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Personal Fishing Notes of a Beginner

by Douglas Ault

The Seward Silver Salmon Derby runs during the Month of August and 2004 was going to be my 1st
Successful day of silver salmon fishing near Seward, Alaska
year with a boat!  Man, I couldn’t wait. This was going to be great! Lots of fish being caught, the weather has been fantastic, all indicators are pointing towards silver!

August 14th, 6:30 a.m., we (my neighbor and brother-in-law) launch at the North boat launch and we quickly review our life/safety wherewithal: life jackets, VHF, flares, first aid kit, whistle, oars, fire extinguisher, throwable floatation device…well, we’ll just use this extra lifejacket. Safety - check! Now the essentials list: full fuel & oil tanks, poles, tackle, herring, camera, food and beverage. Weaponry - check! We’re all set. Pony Cove, here we come!

Silver salmon fishing outside of Seward, Alaska
We head out of the harbor in light winds and small chop. We’re soon into a swarm of charter and private boats, all heading South. We navigate through the wakes of slower, bigger, boats and find a home behind a boat cruising the same speed. I have been out here twice before, and know Pony Cove sits on the West side of the bay, just past the first Island. We were out just two weeks before and fished just North of there, close to Bear Glacier. We saw the Island, but jumping fish made us stop. Primal instinct. We couldn’t help ourselves. We caught several, but, for this trip, I vowed…Pony Cove or bust.

After an hour of run time, we approach the Island, which up close, looked nothing like the map’s image - must be some mistake - let’s follow our lead boat to the next island and see what that looks like. Over to the right I notice some seagulls flocking around (baitfish signal) and make my 1st Note to self: hit that spot on the way back. We continue to try and match the coastline to the map obviously created by Mr. Magoo, when we realize we are now heading west and are in a gentle rolling swell. We soon realize we’re in the open Gulf of Alaska and had passed our objective. I look at the fuel gauge, which reads ¾ full. No sweat. We turn about and head back from whence we came.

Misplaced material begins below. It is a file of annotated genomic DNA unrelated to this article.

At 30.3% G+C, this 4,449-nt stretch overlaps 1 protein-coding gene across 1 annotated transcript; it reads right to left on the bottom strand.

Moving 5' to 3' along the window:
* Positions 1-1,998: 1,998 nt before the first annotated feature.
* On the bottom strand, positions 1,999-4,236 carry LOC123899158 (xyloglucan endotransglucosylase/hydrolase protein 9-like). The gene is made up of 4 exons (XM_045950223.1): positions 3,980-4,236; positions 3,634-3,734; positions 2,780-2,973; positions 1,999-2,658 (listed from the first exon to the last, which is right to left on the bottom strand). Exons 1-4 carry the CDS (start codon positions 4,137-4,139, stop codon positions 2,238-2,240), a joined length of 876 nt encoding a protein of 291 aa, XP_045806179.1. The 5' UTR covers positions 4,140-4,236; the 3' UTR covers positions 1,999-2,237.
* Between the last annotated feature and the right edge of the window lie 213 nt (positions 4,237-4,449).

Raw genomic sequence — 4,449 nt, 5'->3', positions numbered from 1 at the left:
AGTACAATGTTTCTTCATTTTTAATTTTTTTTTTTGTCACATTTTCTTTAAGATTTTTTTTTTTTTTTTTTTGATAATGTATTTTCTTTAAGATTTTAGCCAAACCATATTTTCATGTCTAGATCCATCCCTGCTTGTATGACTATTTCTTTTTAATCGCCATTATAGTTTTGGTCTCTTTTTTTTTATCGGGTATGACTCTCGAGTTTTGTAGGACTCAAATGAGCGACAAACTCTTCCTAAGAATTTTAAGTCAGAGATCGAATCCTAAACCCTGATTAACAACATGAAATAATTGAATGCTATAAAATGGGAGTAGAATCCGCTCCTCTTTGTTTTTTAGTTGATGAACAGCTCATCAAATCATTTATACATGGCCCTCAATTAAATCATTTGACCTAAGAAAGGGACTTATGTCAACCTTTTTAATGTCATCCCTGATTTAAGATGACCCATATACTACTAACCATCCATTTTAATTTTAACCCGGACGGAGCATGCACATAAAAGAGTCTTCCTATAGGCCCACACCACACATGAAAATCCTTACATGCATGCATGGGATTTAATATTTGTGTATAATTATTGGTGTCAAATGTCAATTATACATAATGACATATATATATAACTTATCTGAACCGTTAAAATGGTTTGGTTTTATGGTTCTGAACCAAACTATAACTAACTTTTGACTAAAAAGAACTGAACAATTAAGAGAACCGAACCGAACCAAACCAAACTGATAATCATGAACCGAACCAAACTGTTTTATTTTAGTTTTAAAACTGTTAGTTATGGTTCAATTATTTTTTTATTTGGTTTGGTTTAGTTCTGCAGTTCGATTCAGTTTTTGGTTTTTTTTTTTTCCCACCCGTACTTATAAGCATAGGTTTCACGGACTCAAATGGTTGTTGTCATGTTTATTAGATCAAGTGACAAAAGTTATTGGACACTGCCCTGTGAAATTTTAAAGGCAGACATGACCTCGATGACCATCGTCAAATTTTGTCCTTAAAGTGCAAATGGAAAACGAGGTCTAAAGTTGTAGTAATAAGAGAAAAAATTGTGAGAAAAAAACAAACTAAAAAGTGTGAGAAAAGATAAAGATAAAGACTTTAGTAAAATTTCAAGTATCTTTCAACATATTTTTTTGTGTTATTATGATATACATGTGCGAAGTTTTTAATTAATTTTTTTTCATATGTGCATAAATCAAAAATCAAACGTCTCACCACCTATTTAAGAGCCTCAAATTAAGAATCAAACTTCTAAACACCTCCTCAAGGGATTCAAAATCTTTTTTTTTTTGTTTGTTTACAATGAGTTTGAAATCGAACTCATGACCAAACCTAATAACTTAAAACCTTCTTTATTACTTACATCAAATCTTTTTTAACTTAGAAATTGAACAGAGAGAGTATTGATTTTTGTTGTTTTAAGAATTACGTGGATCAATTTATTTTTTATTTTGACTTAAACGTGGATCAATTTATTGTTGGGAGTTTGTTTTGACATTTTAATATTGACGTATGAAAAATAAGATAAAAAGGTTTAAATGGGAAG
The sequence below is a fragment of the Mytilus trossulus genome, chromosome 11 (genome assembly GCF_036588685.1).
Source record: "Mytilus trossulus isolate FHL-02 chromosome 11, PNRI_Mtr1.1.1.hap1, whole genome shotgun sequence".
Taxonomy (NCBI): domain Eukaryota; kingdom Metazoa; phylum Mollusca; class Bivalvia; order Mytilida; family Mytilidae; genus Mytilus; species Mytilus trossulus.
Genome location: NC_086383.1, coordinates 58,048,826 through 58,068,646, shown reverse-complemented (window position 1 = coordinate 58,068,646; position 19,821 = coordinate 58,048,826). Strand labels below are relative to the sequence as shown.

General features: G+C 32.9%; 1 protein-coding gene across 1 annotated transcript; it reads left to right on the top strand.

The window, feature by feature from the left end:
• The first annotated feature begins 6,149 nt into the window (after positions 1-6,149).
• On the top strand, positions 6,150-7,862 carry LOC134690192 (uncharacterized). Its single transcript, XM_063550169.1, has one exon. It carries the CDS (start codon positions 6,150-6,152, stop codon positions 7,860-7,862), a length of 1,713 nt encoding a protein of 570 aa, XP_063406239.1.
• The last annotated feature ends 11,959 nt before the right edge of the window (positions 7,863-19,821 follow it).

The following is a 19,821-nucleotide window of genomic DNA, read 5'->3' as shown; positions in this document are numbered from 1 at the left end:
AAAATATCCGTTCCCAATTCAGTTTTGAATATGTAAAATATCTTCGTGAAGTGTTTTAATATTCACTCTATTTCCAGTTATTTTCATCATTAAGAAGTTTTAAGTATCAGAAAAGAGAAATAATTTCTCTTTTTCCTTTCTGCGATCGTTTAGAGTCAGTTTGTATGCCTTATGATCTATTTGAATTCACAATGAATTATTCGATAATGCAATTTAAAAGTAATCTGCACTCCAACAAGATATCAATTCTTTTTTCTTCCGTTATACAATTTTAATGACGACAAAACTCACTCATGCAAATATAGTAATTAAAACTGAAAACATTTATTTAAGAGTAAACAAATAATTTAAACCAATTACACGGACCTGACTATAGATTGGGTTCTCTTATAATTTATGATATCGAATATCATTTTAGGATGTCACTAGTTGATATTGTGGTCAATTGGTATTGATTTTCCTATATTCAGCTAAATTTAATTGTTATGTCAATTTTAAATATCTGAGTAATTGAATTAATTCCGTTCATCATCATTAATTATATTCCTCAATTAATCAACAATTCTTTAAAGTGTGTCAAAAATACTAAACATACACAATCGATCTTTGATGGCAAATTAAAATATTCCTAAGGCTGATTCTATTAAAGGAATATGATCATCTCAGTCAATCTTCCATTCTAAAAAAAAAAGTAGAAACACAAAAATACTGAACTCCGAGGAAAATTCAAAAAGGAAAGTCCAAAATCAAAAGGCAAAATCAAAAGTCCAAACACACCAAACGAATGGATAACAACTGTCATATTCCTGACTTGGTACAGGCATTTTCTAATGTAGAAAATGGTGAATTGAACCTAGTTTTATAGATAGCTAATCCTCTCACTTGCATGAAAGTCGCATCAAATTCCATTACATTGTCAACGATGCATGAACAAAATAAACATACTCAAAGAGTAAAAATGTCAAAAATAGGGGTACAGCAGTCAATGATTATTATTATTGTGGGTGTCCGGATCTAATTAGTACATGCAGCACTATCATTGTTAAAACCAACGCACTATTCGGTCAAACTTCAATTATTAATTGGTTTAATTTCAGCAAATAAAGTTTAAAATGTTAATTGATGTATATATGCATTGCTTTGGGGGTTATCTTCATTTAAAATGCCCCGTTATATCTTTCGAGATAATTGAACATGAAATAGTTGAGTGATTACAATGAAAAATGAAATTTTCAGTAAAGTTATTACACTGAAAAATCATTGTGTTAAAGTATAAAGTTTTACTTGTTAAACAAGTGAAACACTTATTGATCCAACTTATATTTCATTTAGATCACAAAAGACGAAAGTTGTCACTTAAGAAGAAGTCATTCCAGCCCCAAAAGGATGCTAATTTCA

As skipper of our wayward vessel, I decide to return to the frenzy of seabirds (which turns out to be the elusive Pony Cove), and take our chances there. When we arrive, we find what was thought to be a straight coastline, was in-fact a cove. A small cove, but a cove just the same. 2nd Note to self: coastline view from sea level is 2 dimensional. Depth perception is difficult at best. Need to buy a Mapped GPS.

Hooked a silver in Resurrection Bay Alaska
Realizing, by now, that this is Pony Cove, explains why there are now boats all over the place. I shut the boat down and tell the crew to bait up. I glance at the fuel gauge again and …..WHAT THE …..! My reading was now only ¼ full. 3rd Note to self: Fuel readings underway are NOT actual. Slight angle of boat makes big difference. I inform the crew to remove the divers and flashers. We’re going to mooch for our dinner. No fuel for trolling.